On November 5th 2017, 26-year-old Devin Kelly burst into the First Baptist Church of Sutherland Springs, Texas, and killed (at least) 26 people and shot approximately 20 more. The youngest victim was reportedly two and the oldest was in their 70s. The pastor’s 14-year-old daughter was also murdered. This little town near San Antonio is reeling in agony. For them, this tragedy is Apocalyptic in scale.
Families were decimated, an entire community for the rest of time will be remembered as the place where it happened. No doubt, this little hamlet of civilization has been flooded with news agencies from around the world, agents with the FBI and ATF, ambulance-chasing opportunists of the worst varieties, and well-meaning helping hands (who often get in the way). Whenever schools resume, they will need an army of people trained in crisis therapy. Life will not get back to “normal” in this town for a long, long time – if ever.
I don’t know if anyone is able to tell us the real motive behind the shootings yet. We don’t know with certainty if it was religiously motivated or not, but if it is an attack on Christianity, is it to be expected?
Whatever the reasons, we do know one thing… It’s evil. How do we (Christians) respond in the face of evil? As disciple’s of Jesus we need to go to our master to find out. Jesus said in John 15:18, “If the world hates you, you know that it hated me before it hated you.”
Tertullian, one of the 2nd century Church Fathers wrote that “the blood of martyrs is the seed of the Church”. This implies that the church grows as others see the way Christians respond to death. The martyrs’ willing sacrifice of their lives leads to the conversion of others. Could we see the beginnings of a regrowth of the church through the blood of martyrs?
Last year was the worst in the past 25 years for the persecution of Christians, according to Open Doors, a non-denominational mission supporting persecuted Christians in more than 60 countries.
It was just two and a half years ago that nine people were murdered during a Bible study at a church in Charleston, S.C. How did Christians in Charleston react in the face of evil? They said to the shooter, “I forgive you.” This is not natural. It is supernatural. But it’s what Jesus commanded, “Love your enemies, bless those who curse you…” – Matthew 5:44
Persecution doesn’t just come from a person bent on murder. We have recently witnessed boycotts and even legal actions taken against Christian bakers who refused to bake a wedding cake for same sex couples. I’ve personally witnessed anti-Christian graffiti on church walls, employees being fired for pro-life stands, subtle and not so subtle undertones of intolerance in the media, or outright abuse of power in the government.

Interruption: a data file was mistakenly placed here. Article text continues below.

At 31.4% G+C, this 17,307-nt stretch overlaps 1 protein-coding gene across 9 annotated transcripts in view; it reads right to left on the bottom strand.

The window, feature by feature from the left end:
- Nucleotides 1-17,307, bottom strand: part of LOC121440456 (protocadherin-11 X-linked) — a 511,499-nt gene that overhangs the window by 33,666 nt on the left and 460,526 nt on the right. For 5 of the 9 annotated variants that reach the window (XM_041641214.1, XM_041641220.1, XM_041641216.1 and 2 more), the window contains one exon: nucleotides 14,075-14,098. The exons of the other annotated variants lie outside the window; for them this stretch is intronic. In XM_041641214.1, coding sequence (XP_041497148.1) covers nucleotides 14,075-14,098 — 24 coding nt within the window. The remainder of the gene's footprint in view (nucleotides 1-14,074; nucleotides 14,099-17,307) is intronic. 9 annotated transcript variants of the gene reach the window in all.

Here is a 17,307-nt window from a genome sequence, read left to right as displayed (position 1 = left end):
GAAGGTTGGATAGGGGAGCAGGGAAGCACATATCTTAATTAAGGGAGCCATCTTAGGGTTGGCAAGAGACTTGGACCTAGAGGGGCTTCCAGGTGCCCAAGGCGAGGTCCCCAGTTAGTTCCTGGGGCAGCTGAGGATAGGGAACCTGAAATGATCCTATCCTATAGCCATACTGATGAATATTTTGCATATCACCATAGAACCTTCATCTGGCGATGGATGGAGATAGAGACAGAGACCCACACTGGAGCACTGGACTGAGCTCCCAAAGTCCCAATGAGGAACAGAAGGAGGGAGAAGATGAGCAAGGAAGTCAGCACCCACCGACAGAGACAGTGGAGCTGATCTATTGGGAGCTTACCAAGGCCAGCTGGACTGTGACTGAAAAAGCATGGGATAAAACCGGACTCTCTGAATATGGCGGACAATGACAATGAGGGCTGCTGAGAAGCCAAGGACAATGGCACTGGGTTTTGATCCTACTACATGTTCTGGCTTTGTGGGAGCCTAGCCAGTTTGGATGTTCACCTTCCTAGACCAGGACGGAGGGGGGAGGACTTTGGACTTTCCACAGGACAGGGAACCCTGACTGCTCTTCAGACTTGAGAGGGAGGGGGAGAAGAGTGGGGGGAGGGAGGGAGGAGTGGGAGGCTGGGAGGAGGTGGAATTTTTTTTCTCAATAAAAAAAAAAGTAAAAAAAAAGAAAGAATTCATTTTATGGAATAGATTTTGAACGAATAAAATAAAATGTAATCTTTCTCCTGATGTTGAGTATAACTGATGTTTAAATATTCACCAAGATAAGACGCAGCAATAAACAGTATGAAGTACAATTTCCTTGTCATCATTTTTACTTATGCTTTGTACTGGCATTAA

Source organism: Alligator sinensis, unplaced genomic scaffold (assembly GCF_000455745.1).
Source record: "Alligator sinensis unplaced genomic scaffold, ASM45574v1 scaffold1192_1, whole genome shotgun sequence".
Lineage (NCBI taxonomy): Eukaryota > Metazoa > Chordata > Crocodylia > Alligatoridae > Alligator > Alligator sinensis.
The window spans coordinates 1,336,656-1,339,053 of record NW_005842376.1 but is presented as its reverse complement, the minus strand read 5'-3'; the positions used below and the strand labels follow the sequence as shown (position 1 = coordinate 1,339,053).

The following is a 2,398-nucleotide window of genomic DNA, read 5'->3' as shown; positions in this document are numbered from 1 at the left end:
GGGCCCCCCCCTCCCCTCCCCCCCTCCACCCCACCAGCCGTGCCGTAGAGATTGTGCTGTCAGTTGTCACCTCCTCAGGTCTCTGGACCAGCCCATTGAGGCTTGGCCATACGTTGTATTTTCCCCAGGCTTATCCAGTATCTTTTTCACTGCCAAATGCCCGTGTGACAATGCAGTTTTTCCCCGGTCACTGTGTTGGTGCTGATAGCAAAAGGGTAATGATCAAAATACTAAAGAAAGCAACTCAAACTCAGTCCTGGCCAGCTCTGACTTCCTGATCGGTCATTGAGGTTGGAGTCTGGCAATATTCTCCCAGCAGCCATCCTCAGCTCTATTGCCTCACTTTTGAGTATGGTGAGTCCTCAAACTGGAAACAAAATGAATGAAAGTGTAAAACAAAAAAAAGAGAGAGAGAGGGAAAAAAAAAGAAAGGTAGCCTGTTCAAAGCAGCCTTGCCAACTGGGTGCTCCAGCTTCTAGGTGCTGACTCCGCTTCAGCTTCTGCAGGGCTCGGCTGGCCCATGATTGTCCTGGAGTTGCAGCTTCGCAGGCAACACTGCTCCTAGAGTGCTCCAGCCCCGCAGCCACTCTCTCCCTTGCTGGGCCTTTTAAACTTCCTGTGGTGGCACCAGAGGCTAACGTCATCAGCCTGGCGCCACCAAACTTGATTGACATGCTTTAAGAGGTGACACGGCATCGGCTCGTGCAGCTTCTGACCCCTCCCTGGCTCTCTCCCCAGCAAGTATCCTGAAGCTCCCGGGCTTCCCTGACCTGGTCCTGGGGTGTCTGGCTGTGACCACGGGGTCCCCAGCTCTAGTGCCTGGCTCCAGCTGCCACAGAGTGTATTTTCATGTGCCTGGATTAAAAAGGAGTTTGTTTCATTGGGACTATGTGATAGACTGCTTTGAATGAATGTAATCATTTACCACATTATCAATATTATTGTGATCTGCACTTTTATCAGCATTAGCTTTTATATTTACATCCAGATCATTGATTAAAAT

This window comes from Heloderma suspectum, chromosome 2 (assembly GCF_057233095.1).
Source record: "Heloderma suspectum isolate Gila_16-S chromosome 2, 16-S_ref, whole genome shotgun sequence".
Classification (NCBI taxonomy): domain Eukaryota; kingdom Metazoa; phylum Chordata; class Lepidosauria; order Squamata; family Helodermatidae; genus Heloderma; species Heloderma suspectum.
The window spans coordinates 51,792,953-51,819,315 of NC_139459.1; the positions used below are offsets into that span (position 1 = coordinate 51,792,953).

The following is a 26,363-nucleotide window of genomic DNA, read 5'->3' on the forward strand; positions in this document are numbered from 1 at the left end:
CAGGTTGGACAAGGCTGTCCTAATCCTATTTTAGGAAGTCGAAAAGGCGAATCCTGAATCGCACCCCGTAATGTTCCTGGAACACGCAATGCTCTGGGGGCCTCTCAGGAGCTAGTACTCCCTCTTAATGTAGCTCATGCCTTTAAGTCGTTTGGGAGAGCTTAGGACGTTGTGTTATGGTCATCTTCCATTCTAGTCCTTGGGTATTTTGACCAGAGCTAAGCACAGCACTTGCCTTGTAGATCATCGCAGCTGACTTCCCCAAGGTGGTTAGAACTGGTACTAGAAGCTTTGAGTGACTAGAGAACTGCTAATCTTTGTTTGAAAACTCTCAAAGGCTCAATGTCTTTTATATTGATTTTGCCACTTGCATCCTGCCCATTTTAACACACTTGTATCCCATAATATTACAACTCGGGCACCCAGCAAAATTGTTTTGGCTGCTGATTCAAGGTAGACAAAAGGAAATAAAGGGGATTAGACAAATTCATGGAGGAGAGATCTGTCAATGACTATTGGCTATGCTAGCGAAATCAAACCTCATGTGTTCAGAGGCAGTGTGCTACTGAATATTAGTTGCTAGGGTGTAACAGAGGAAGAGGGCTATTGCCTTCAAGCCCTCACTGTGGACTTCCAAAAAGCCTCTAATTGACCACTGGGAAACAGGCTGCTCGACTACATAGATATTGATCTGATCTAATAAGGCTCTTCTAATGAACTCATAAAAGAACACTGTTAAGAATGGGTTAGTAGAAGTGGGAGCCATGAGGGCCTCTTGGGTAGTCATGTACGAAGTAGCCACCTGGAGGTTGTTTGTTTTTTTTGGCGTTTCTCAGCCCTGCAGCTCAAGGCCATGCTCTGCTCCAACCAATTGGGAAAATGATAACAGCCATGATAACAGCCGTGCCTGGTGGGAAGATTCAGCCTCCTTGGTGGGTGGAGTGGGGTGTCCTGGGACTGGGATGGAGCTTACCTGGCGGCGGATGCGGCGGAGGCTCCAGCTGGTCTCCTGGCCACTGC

In the June 21st, 2014 edition of the National Post, journalist Rex Murphy wrote an article that spoke to a very troubling issue with regard to the suppression of personal choice based on conscience, religious or otherwise. Rex said, “Elected Liberal MPs are under Justin Trudeau’s direct order that, in any legislation that touches on the abortion issue, they must — mindless of their faith, their previous professions on the subject, or their conscience – vote the “pro-choice” dogma. Pro-abortion is the party line. And it is the only line allowed.” – full article can be found by clicking on the following link: http://news.nationalpost.com/full-comment/rex-murphy-in-justin-trudeaus-world-christians-need-not-apply
My question is how are we Christians supposed to respond to the growing anti-Christian sentiment and in some cases the growing outright persecutions?
I am convinced that what we are seeing are events in our world that we, as Christians nearing the return of Jesus Christ to this earth, need to understand will increasingly become an expectation rather than an exception.
That being the case then, just how should his followers respond? In answer to those who say we need to protest or seek revenge I would like to point us back to the words of Jesus himself, “My kingdom is not of this world. If it were, my servants would fight to prevent my arrest by the Jews. But now my kingdom is from another place.” – John 18:36
So… what is our response to the horrific shootings in Texas? There are many more, but allow me to share five.
No matter how frequently such persecutions occur and increase, our first response should always be the same: turn to God in prayer. After the Newtown, Connecticut, shooting in 2012, Scotty Smith provided a model for how to pray in the midst of pain: